postpartum depression | Terezia Farkas | depression help | Beliefnet

It’s natural for new parents to experience mood swings. These feelings are sometimes known as the ‘baby blues’ and go away soon after birth. But some parents may experience a deep and ongoing depression that lasts much longer. That’s called postpartum depression.

What is postpartum depression?

Postpartum depression is depression that starts during pregnancy or at any time up to a year after the birth of a child. Postpartum depression can affect anyone. Although it’s more commonly reported by mothers, it can affect any new parent—both moms and dads—and it can affect parents who adopt.

A mother or father with postpartum depression may not enjoy the baby and have frequent thoughts that they’re a bad parent. They may also have thoughts about harming themselves or their baby. Although it’s rare for a parent to make plans to act on these thoughts, this situation is serious and requires urgent medical care.

Postpartum depression is likely caused by many different factors that work together, including family history, biology, personality, life experiences, and the environment (especially sleep deprivation).

Counselling and support

A type of counselling called cognitive-behavioural therapy (or ‘CBT’) is a common treatment for postpartum depression. It may be the first treatment to try for mild or moderate symptoms. CBT teaches you how your thoughts, feelings, and behaviours work together. It also teaches important skills like problem-solving, realistic thinking, stress management, and relaxation. Another type of counselling called interpersonal psychotherapy may also help. It focuses on relationships and can help people adjust to changing roles in their relationships.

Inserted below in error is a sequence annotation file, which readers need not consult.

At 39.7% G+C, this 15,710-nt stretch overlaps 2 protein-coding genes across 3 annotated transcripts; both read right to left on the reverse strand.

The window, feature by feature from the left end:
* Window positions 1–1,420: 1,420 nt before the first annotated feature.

Support groups are also very important. Postpartum depression and new parenthood can both isolate you from others, and isolation can add to feelings of depression. Support groups are a safe place to share your experiences, learn from others, and connect with other parents who have similar experiences and understand what you’re going through.

How can I help a person suffering postpartum depression?

It’s important to realize that postpartum depression is no one’s fault. Here are some tips on supporting a loved one who experiences postpartum depression:

  • Make sure your own expectations of your loved one’s experiences and day-to-day abilities are realistic.
  • Remember that every parent and child is unique and it’s not useful to compare two people or two families.
  • Understand that people who experience postpartum depression may want to spend a lot of time alone.
  • Offer to help with daily chores. It’s hard enough at the best of times to find time for daily chores when there’s a new baby. Offers of help from friends and neighbours are strong in the first month or two, but it may be needed just as much, or more, in later months.
  • Help with child care (including overnight help for feedings), or help finding a childcare provider. A short break or a chance to get back into interests can make a big difference in anyone’s well-being. It can also create more opportunities for sleep.
  • Managing postpartum depression can take a lot of hard work. Recognize a loved one’s efforts regardless of the outcome.
  • Talk to your doctor or public health nurse, or accompany your loved one on appointments, if you’re concerned.
  • Seek support for yourself, if needed. Support groups for loved ones can be a great resource and a great way to connect with others.


*Thanks to the Alberta Canadian Mental Health Association for information on postpartum depression.

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